Despite these efforts, is the company meeting consumer demands while also remaining true to its vision of sustainability?

The designer thrives on creating a capsule collection using only luxurious vegan, cruelty-free fabrics made from Japanese textiles free of toxic dyes that are harmful to the environment, not to mention that the fabric is wrinkle-resistant! Who wouldn’t love a wrinkle-free wedding dress? It allows those that dislike ironing and practical jet-setters to ease their travelling without the extra burden of steam or dry cleaning the dress, thus also avoiding chemicals on the dress that can contribute to Earth pollution! In addition, the brand is designed in Italy and manufactured ethically in San Francisco, thus, also eliminating overseas production and workers’ exploitation.

Eco-Fashion Startups: True Vision or Marketing?
Annaborgia 2016 Capsule Collection

Annaborgia: What we think

Annaborgia is true to its vision of sustainable fashion in bridal wear. The label recently won San Francisco’s “Best Sustainable Collection of 2016”, so they must be doing something right. We especially love that the fabrics are vegan and wrinkle-resistant. Their recent 2016 capsule collection of classic-coloured minimalism and simple silhouettes, makes re-wearing a wedding gown to another event a hassle and guilt-free second experience.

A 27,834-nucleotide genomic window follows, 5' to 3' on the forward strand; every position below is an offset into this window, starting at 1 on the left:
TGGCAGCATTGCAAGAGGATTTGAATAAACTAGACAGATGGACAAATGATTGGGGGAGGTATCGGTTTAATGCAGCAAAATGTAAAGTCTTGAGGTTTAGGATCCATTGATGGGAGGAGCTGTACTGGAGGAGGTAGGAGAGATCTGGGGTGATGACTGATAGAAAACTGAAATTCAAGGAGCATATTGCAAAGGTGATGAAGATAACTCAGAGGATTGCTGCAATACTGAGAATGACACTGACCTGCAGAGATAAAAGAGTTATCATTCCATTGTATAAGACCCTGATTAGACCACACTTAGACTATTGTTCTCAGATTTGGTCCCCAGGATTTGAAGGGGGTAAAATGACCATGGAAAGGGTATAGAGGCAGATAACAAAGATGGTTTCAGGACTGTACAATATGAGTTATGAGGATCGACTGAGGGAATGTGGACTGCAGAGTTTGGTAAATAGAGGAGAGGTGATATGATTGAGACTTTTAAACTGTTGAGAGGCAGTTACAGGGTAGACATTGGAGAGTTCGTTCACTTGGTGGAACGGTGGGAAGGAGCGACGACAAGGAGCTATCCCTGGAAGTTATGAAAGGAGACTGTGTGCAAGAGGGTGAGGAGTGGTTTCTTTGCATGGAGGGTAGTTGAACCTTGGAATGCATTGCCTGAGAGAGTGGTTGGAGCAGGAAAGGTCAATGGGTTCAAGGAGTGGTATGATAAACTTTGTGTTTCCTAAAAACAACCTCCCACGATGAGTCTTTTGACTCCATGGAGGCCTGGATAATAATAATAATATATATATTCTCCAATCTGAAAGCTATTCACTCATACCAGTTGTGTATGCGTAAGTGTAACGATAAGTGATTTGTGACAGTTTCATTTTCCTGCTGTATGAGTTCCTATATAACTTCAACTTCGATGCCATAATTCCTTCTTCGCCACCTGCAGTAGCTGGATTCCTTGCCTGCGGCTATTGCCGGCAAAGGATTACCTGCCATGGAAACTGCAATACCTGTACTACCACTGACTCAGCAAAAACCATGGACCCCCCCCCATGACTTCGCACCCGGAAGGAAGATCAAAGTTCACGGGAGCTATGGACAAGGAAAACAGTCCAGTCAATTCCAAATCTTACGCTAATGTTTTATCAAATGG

Not only will we save money on not having to buy a new dress, but putting good use to the dress we love and know we look good in, is certainly a win-win situation! The collection is sold exclusively on-line to avoid over manufacturing of multiple sizes and styles that may go to waste associated with a physical store. This also keeps the brand’s overheads low to ensure luxury products and top-notch craftsmanship at a reasonable price point from $125 to $700.

Eco-Fashion Startups: True Vision or Marketing?
Annaborgia 2016 Capsule Collection

Eco-Fashion Startup: Rebagg